Love Sport Editorial: The Saracens salary cap scandal which rocked the world

Saturday, January 18th, 2020 2:18pm

By Guy Watts @Watts_Guy

Sarries will be back before long - but can you say the same for their reputation?

“You lot may all be internationals and have won all the domestic honours there are to win under Don Revie. But as far I’m concerned, the first thing you can do for me, is to chuck all your medals, and all your caps and all your pots and all your pans into the biggest flipping dustbin you can find, because you’ve never won any of them fairly. You’ve done it all by bloomin’ cheating.”

That, of course, is what Brian Clough supposedly told his new Leeds players when he took over as their manager in the summer of 1974. But it may as well have been what the 12 other members of Premier Rugby Limited told Saracens at yesterday’s momentous board meeting, as it was decided that the back to back European rugby Champions would be sent down to the 2nd tier of English rugby next season.

As the sun rose in Tokyo on the morning of November 2nd last year, Owen Farrell, the Vunipolas, Maro Itoje and several other stars of both Saracens and England appeared to be on a never-ending upwards trajectory: winners of multiple domestic & European club honours, vanquishers of the mighty All Blacks in the World Cup semi final a week before, and just 80 minutes away from becoming World Cup winners and sporting immortals. 

Just 3 days later, life didn’t seem quite so simple. After a crushing World Cup final defeat to South Africa, they returned home to the news that Saracens had been deducted an unprecedented and eye-watering 35 points and fined a record £5.3 million for breaching salary cap rules. Little did they know, though, that much worse was still to come.

Today’s news that Britain’s most successful sports team of the last decade is to be relegated has rocked the sporting world and leaves as many questions as it does answers. Just how much did Saracens exceed the salary cap by in the last few seasons? Who exactly knew that this was going on? And possibly most tellingly of all, who was behind the scheme to cheat the salary cap system and their rivals?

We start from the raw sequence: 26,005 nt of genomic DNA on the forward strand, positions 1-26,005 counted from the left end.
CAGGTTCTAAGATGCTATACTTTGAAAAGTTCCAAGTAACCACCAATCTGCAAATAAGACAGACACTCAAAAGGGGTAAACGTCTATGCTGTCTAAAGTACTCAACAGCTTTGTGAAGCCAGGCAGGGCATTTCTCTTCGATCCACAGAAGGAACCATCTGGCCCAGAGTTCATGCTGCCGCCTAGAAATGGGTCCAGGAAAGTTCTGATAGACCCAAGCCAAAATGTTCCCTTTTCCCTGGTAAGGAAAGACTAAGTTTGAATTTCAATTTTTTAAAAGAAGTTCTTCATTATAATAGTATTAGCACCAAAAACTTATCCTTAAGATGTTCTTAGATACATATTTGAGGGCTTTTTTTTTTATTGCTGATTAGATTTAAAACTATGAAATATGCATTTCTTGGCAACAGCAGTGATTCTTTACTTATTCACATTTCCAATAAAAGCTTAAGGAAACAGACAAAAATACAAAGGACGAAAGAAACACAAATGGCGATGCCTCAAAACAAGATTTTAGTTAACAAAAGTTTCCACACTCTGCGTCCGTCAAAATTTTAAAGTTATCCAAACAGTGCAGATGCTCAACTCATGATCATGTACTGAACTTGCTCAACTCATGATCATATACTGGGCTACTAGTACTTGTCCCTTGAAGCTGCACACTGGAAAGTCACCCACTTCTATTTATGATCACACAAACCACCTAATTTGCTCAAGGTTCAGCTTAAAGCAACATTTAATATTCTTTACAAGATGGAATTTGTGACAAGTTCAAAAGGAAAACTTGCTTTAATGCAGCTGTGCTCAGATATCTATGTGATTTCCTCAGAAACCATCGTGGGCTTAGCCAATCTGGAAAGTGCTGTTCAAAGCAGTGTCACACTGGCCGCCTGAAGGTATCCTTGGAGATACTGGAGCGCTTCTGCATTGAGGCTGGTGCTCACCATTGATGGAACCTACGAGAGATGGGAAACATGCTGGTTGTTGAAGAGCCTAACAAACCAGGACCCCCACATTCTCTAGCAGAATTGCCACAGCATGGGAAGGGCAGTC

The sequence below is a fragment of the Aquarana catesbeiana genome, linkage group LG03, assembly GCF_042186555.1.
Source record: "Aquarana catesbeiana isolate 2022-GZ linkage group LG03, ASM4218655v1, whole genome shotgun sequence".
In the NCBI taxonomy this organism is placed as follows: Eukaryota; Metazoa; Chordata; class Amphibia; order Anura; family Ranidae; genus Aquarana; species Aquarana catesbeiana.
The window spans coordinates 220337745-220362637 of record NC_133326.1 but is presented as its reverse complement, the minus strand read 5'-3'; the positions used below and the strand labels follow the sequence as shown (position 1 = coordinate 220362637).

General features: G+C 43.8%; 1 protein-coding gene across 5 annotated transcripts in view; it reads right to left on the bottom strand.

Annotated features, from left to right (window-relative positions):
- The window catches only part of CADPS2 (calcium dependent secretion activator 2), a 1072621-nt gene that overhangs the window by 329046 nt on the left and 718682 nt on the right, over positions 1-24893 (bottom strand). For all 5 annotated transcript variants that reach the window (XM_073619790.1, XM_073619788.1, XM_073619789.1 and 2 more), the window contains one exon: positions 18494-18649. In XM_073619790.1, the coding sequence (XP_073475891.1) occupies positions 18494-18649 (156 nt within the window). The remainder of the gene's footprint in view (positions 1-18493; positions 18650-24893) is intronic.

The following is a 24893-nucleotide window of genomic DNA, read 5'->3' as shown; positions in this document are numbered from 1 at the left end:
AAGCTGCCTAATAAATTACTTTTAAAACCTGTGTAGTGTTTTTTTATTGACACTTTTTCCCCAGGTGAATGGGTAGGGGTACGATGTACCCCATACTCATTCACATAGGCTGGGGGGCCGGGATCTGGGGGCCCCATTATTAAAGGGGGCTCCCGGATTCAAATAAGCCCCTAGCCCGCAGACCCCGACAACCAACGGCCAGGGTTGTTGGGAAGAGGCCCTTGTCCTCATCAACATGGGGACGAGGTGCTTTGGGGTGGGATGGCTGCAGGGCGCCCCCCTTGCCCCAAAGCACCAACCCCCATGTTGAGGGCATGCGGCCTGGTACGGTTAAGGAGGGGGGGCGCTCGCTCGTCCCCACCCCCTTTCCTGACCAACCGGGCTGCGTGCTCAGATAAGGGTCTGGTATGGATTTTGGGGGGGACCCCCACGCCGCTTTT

Relegation seems like the least the club should suffer, especially given that they look unlikely to have their recent trophies stripped from them. Former England wing James Simpson-Daniel told Love Sport this week that it seemed like inadequate punishment for transgressions that date back several years; he won’t be the only rugby fan who feels that way.

But what about the future? How many of their stars can the club hold on to? Will any of them be happy to play in the Championship, including games against the likes of Ampthill and trips to Doncaster? Will some move abroad? How will it affect Eddie Jones’s burgeoning England team? 8 of the 23 players who played for England in the World Cup Final are Saracens - as it stands. Is Warren Gatland be concerned about where his two most likely Lions captains, Farrell & Itoje, will be playing their rugby for the next 18 months? 


This is a story that could continue to affect Saracens for several years to come. It is a sad end to an era of rugby dominance built on the sort of collective and community values that any team could learn from. A sad end too, for Nigel Wray, who has created the club’s family feel and almost single-handedly bank-rolled Saracens to glittering success in the professional era. But it’s an end that those in charge have brought upon themselves, and a reminder that even those who soar highest can fall fast if they fly too close to the Sun.

Saracens will surely be back. No one will force them to throw their medals in the dustbin. Farrell, Itoje & co. will remain integral to England and the Lions whether they stay or go. But it’s hard to imagine another English rugby team taking chances with the salary cap anytime soon, after what has been a dramatic and dark episode for domestic rugby. And given that the salary cap exists to promote the very values of fairness that Sarries have so shamelessly flouted, perhaps that should give all of us - and the late Brian Clough - some small comfort.

 

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